AMMAN (Reuters) - Syrian government troops backed by tanks battled to oust rebel forces from an opposition stronghold in a Damascus suburb on Tuesday in the heaviest fighting in the capital for months.
In the country’s north, rebel fighters stormed an air defence base that President Bashar al-Assad’s military had used to bombard areas near the Turkish border.
On the international front, the Turkish foreign minister said NATO states had agreed to supply Turkey with a Patriot missile system to defend against Syrian cross-border shelling.
Although any such deployment would be for defensive purposes only, it nonetheless marked a hardening stance in the foreign effort to remove Assad.
The rebels also received a diplomatic lift with Britain officially recognising the opposition Syrian National Coalition, set up this month to boost their chances of securing foreign aid and arms, as the Syrian people’s legitimate representative.
It was the ninth country to do so following France, Turkey and the Gulf Arab states.
After months of slow progress marked by poor organisation and supply problems, the rebels have captured several army positions in outlying regions in the last week, including a Special Forces base near Aleppo, Syria’s commercial hub.
They are also trying to take the 20-month-old revolt to the heart of Damascus, Assad’s seat of power, and have dubbed this week “March to Damascus Week”.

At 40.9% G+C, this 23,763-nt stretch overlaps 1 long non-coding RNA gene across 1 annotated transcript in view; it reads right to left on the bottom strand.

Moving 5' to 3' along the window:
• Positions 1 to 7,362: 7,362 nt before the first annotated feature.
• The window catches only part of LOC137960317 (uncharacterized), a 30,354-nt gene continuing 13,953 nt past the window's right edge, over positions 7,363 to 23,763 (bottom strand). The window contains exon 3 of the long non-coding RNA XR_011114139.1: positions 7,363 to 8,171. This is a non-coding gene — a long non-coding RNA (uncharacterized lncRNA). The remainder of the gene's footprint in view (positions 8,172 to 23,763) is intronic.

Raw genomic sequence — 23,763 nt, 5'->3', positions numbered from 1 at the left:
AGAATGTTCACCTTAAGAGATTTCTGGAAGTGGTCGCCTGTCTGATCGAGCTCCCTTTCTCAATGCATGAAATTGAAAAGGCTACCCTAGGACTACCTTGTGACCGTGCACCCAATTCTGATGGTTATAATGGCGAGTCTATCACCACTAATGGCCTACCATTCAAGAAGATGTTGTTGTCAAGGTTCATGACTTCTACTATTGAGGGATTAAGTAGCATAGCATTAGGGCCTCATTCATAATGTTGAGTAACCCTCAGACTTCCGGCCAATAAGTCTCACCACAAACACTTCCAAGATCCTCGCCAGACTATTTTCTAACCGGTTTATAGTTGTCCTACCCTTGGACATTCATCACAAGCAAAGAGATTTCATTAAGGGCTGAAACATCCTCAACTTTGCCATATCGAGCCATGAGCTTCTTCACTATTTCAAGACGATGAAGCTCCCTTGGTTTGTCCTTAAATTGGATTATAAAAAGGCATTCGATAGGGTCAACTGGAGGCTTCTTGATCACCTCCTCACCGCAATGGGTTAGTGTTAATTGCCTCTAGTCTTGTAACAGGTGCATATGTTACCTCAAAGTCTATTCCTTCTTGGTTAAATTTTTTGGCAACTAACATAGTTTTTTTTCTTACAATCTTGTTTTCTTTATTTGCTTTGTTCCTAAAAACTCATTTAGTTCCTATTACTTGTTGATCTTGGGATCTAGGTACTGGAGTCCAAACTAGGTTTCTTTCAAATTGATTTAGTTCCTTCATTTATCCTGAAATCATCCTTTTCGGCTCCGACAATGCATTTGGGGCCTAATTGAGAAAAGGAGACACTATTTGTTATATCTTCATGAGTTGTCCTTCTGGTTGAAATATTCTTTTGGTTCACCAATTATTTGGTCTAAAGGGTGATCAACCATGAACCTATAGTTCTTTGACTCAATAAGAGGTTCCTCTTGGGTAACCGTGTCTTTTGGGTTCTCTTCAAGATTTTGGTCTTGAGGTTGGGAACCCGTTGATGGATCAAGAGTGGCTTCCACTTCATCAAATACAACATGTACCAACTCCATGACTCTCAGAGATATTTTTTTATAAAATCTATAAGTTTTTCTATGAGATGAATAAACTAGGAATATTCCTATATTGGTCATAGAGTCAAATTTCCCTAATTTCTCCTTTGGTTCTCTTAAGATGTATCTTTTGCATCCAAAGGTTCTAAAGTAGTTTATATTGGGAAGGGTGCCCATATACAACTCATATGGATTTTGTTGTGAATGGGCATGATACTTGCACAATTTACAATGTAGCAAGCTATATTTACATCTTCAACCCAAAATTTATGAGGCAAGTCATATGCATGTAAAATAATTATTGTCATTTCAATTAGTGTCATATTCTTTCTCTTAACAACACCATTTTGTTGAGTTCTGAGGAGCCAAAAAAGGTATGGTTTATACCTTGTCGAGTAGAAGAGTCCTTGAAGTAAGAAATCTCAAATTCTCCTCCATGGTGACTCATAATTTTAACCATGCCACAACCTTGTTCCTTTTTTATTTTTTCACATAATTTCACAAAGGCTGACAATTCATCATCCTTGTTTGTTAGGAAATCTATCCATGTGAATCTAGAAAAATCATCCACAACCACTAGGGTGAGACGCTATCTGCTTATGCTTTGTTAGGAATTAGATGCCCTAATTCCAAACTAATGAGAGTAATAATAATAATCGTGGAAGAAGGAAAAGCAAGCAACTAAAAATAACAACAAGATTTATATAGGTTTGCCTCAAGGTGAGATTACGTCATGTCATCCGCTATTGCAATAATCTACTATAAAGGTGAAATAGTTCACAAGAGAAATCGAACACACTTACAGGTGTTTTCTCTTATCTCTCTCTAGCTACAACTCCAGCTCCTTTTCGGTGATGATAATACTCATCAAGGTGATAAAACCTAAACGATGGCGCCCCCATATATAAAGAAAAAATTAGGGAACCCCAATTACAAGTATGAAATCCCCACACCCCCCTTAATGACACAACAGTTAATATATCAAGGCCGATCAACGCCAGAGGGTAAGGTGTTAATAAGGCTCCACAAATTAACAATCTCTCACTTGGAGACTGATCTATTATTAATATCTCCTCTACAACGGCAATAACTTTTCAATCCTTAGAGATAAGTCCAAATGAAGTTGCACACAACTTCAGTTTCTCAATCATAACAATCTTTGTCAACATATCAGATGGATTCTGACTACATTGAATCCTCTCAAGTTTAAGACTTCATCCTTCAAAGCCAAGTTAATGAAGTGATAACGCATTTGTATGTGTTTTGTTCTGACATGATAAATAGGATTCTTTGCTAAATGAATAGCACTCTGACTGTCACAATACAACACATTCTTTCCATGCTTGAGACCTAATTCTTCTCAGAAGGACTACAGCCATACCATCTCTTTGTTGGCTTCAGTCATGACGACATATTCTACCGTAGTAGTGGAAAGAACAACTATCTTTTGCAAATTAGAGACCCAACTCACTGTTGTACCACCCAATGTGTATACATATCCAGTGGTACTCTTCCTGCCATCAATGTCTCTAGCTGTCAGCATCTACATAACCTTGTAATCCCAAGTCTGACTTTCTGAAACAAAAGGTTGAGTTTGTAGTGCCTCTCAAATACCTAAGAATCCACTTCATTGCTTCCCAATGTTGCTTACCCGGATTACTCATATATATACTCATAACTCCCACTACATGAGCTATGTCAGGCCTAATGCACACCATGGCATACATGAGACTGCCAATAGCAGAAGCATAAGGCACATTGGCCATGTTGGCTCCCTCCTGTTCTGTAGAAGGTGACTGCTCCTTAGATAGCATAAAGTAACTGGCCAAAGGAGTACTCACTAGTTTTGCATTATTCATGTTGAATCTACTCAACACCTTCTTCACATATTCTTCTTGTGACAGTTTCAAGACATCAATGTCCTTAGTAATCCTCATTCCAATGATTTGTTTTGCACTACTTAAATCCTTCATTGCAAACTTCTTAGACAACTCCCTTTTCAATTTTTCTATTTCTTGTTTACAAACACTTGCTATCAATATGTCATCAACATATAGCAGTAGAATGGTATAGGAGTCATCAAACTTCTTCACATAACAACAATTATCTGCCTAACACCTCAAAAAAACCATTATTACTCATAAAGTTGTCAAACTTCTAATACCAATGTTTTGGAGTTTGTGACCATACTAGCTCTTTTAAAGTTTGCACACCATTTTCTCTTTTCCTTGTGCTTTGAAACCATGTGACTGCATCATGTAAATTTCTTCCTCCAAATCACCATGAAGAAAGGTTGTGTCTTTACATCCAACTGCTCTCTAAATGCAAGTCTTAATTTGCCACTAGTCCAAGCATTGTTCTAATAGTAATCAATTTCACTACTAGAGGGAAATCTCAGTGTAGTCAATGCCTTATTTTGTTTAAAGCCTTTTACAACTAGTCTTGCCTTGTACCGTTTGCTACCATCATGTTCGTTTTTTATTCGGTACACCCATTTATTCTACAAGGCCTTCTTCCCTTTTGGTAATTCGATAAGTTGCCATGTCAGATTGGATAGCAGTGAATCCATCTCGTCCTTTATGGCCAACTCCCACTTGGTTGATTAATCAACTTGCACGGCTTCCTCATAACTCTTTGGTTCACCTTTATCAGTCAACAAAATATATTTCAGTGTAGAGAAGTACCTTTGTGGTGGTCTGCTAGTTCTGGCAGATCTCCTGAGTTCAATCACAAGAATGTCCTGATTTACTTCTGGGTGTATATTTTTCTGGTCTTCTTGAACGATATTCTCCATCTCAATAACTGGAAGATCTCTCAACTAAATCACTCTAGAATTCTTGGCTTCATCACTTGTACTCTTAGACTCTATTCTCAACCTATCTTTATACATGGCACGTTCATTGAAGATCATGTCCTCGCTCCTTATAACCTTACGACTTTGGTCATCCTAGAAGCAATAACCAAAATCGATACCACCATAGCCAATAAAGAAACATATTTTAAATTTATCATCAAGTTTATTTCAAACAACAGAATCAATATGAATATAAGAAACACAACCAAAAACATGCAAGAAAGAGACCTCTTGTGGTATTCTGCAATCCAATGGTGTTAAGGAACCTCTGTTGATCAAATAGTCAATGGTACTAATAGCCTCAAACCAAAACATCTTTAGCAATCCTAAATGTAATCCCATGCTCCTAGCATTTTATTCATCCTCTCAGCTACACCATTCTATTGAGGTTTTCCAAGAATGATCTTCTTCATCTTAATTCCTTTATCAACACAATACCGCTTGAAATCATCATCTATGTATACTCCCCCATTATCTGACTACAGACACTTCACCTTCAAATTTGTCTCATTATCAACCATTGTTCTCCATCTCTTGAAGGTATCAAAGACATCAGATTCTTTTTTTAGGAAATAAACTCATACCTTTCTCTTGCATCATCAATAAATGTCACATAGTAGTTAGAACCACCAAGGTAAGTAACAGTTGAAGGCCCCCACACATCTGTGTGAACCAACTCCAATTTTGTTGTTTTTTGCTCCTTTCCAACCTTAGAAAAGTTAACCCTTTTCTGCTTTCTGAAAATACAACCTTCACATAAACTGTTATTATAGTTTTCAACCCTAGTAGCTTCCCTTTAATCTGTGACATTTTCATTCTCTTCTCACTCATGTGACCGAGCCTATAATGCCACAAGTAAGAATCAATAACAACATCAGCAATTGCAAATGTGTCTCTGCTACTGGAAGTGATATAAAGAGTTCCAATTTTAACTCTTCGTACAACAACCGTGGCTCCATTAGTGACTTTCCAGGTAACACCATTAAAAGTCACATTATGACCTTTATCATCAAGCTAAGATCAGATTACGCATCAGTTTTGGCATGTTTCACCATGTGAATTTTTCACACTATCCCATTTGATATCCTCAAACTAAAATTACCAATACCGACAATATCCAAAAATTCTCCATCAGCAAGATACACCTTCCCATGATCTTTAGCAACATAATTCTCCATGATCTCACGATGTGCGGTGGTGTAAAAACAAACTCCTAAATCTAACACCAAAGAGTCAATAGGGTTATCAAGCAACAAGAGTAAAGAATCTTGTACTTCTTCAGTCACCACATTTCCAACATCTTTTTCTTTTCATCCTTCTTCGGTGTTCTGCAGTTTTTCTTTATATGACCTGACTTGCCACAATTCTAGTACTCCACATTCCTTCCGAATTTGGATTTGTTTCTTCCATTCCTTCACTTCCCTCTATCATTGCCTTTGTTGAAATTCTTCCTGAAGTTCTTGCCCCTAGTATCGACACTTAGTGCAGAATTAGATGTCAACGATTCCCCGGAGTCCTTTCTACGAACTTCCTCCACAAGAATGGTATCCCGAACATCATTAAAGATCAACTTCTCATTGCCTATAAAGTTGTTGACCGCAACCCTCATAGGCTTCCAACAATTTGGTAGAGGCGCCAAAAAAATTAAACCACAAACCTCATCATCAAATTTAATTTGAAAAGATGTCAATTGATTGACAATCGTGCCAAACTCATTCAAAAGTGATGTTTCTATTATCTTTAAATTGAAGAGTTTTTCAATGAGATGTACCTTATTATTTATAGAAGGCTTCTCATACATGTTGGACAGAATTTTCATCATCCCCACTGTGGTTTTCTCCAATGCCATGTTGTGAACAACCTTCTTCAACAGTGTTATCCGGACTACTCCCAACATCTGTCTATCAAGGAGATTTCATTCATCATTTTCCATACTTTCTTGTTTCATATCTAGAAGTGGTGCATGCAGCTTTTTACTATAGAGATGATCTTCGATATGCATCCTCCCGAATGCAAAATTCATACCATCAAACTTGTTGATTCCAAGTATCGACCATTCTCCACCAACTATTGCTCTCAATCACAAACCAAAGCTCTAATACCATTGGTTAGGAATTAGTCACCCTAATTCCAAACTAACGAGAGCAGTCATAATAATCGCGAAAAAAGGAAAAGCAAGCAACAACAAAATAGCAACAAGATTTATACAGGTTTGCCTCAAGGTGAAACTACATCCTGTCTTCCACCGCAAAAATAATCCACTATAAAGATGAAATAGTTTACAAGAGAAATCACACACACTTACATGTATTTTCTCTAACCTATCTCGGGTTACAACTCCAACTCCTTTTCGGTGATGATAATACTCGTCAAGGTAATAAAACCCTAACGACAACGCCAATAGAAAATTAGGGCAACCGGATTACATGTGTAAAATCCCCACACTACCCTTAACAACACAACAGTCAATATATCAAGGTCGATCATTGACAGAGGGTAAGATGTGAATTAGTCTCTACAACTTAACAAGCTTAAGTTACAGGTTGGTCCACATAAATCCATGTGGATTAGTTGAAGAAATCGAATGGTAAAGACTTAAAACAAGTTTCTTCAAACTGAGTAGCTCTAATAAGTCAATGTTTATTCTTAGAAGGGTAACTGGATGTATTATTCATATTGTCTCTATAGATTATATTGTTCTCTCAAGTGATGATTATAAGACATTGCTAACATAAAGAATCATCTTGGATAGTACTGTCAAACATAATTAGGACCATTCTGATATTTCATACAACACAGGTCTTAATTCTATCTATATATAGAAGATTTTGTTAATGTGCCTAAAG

On Tuesday, elite Republican Guard troops attacked the rebel stronghold of Daraya on the city’s southwestern edge but met resistance from rebel fighters of the Free Syrian Army, opposition sources said.
Seven civilians and three rebels were killed in fighting and bombardments on Daraya, the sources said.
Video footage showed the body of a baby at a hospital. A young couple died from shrapnel when artillery hit the basement of a building in which they were sheltering, activists said.
“The Republican Guards are hitting the town with tanks, artillery and rockets. Most civilians had fled and those who have stayed are trapped with no where to escape,” Abu Kinan, an activist in the Daraya, said by phone.
A Western diplomat following the fighting said Assad had to show he could repel the rebel challenge to Damascus.
“He has to show that letting the bases fall in and round Damascus is only temporary while he begins to consolidate resources and personnel and deals with the struggles in the east,” the diplomat said.
Also on Tuesday, two mortar rounds hit the Information Ministry building in Damascus, causing damage but no casualties, state televison said. It blamed “terrorists” for the attack, the usual government term for anti-Assad forces.
In total, 100 people were killed in violence on Tuesday, 64 of them civilians, the pro-opposition Syrian Observatory for Human Rights said.
In the north, opposition sources said rebel fighters had captured sections an air defence base at Sheikh Suleiman, 18 km (11 miles) from the Turkish border and 30 km (20 miles) northwest of Aleppo.